Irish Times photographer Paddy Whelan dies
Tributes paid to ‘kind and gentle soul who had a great feeling for what he did’
Irish Times photographer Paddy Whelan: “always came back with magical pictures”. Photograph: Frank Miller
The death has taken place of former Irish Times photographer Paddy Whelan.
Whelan (78) was a staff photographer with this newspaper for almost 30 years, retiring in 2000. He died suddenly yesterday morning of a suspected heart attack.
He is predeceased by his wife Bernadette and survived by his five children, Mark, Colm, Jackie, Deborah and Bernadette, along with 12 grandchildren.
Former Irish Times picture editor Dermot O’Shea described Whelan as a “kind and gentle soul who had a great feeling for the photography he did”.
“There was just goodness in every respect. He was a photographer who you could put into any conflict and he would always come back with magical pictures.”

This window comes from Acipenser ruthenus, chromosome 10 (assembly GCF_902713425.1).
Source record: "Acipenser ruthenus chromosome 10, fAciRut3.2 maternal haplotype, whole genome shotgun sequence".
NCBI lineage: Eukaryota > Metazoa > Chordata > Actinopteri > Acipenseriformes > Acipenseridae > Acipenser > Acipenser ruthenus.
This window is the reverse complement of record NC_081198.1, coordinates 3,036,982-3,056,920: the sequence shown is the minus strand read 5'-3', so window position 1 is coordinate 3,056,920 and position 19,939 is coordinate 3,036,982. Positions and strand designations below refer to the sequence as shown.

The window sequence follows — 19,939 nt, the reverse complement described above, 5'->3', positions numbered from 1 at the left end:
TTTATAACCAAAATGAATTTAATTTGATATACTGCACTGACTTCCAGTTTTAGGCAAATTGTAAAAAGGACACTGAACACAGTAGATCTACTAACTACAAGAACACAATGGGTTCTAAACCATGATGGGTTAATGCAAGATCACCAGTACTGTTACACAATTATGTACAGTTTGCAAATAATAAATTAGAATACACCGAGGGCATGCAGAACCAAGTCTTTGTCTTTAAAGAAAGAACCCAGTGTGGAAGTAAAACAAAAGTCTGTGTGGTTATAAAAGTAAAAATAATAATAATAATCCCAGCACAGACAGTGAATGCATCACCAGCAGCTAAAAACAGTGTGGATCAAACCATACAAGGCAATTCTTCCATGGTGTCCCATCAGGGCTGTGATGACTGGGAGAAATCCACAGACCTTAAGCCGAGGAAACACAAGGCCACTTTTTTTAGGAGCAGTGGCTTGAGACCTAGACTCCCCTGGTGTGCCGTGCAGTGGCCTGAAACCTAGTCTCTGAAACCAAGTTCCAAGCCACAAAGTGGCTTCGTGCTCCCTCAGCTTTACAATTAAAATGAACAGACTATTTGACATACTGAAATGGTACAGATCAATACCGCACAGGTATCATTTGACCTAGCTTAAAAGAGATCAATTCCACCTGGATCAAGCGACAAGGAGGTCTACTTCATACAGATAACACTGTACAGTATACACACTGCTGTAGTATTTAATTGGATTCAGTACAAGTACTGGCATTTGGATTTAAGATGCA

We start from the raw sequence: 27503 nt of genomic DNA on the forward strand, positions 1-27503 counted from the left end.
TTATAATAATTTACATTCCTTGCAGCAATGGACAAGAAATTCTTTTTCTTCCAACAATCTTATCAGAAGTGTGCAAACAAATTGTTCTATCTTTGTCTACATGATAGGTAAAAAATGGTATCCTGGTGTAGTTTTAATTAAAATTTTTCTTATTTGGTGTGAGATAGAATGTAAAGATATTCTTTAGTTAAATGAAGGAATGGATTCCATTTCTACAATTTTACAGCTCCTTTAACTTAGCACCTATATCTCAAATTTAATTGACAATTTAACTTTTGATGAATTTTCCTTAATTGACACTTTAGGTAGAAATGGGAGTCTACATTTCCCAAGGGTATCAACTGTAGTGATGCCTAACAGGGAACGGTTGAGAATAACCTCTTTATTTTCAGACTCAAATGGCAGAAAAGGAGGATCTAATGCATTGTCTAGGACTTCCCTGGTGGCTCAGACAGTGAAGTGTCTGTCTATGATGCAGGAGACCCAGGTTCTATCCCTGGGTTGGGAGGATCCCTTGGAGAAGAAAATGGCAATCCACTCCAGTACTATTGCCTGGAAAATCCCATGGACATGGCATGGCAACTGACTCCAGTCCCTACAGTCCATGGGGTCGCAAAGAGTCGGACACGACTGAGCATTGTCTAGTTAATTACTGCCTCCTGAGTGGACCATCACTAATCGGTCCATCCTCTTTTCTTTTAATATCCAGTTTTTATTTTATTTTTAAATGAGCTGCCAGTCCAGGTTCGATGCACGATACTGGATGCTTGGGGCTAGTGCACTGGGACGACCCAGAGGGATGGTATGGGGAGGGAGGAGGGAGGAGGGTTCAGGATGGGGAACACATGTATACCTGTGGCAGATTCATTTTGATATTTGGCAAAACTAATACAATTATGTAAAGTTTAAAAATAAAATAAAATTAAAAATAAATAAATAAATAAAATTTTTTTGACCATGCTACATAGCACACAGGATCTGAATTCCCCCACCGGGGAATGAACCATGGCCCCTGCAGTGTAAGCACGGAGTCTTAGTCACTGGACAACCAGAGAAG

Fellow Irish Times photographer Pat Langan said he was “always a reliable and helpful friend and colleague”.
He started work as a photographer with the Irish Press and then with Maxwell’s agency, joining The Irish Times in 1971.
He won many awards for his photography over the years. One of his most memorable photographs was of a demonstration when protesters tried to overturn the ban on women bathers at the Forty Foot in Sandycove in Dublin.
Mark Whelan described his father as a “devoted grandfather” who had looked after his grandson for 15 years. He thanked the public for many expressions of condolences.
Funeral arrangements will be announced at a later date.